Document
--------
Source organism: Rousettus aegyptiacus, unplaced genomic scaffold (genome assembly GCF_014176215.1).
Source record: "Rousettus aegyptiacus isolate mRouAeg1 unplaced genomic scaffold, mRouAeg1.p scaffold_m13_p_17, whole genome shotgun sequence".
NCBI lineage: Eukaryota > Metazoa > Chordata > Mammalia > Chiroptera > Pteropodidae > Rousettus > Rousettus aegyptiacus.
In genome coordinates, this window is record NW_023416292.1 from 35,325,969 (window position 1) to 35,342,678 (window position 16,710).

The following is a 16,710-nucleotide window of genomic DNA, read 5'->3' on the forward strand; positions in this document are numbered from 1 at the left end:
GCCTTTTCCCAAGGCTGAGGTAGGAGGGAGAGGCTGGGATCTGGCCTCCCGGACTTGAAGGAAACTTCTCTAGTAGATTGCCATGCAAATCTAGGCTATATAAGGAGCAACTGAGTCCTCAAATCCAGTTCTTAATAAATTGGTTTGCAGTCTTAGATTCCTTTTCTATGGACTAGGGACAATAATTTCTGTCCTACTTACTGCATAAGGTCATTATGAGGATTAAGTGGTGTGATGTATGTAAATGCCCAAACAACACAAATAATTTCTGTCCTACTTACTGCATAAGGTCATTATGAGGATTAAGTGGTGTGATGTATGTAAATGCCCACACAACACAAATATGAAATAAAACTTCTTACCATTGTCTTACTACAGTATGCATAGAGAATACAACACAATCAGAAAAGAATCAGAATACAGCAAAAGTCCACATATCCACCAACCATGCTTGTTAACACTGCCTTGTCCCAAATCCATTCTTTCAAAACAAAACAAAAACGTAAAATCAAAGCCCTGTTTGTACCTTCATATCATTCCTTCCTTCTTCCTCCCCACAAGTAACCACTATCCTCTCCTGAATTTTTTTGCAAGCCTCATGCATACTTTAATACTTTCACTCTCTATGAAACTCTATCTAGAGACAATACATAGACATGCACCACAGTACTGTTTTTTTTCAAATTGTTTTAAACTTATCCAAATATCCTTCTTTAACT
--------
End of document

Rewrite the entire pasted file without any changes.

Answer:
Source organism: Rousettus aegyptiacus, unplaced genomic scaffold (genome assembly GCF_014176215.1).
Source record: "Rousettus aegyptiacus isolate mRouAeg1 unplaced genomic scaffold, mRouAeg1.p scaffold_m13_p_17, whole genome shotgun sequence".
NCBI lineage: Eukaryota > Metazoa > Chordata > Mammalia > Chiroptera > Pteropodidae > Rousettus > Rousettus aegyptiacus.
In genome coordinates, this window is record NW_023416292.1 from 35,325,969 (window position 1) to 35,342,678 (window position 16,710).

The following is a 16,710-nucleotide window of genomic DNA, read 5'->3' on the forward strand; positions in this document are numbered from 1 at the left end:
GCCTTTTCCCAAGGCTGAGGTAGGAGGGAGAGGCTGGGATCTGGCCTCCCGGACTTGAAGGAAACTTCTCTAGTAGATTGCCATGCAAATCTAGGCTATATAAGGAGCAACTGAGTCCTCAAATCCAGTTCTTAATAAATTGGTTTGCAGTCTTAGATTCCTTTTCTATGGACTAGGGACAATAATTTCTGTCCTACTTACTGCATAAGGTCATTATGAGGATTAAGTGGTGTGATGTATGTAAATGCCCAAACAACACAAATAATTTCTGTCCTACTTACTGCATAAGGTCATTATGAGGATTAAGTGGTGTGATGTATGTAAATGCCCACACAACACAAATATGAAATAAAACTTCTTACCATTGTCTTACTACAGTATGCATAGAGAATACAACACAATCAGAAAAGAATCAGAATACAGCAAAAGTCCACATATCCACCAACCATGCTTGTTAACACTGCCTTGTCCCAAATCCATTCTTTCAAAACAAAACAAAAACGTAAAATCAAAGCCCTGTTTGTACCTTCATATCATTCCTTCCTTCTTCCTCCCCACAAGTAACCACTATCCTCTCCTGAATTTTTTTGCAAGCCTCATGCATACTTTAATACTTTCACTCTCTATGAAACTCTATCTAGAGACAATACATAGACATGCACCACAGTACTGTTTTTTTTCAAATTGTTTTAAACTTATCCAAATATCCTTCTTTAACT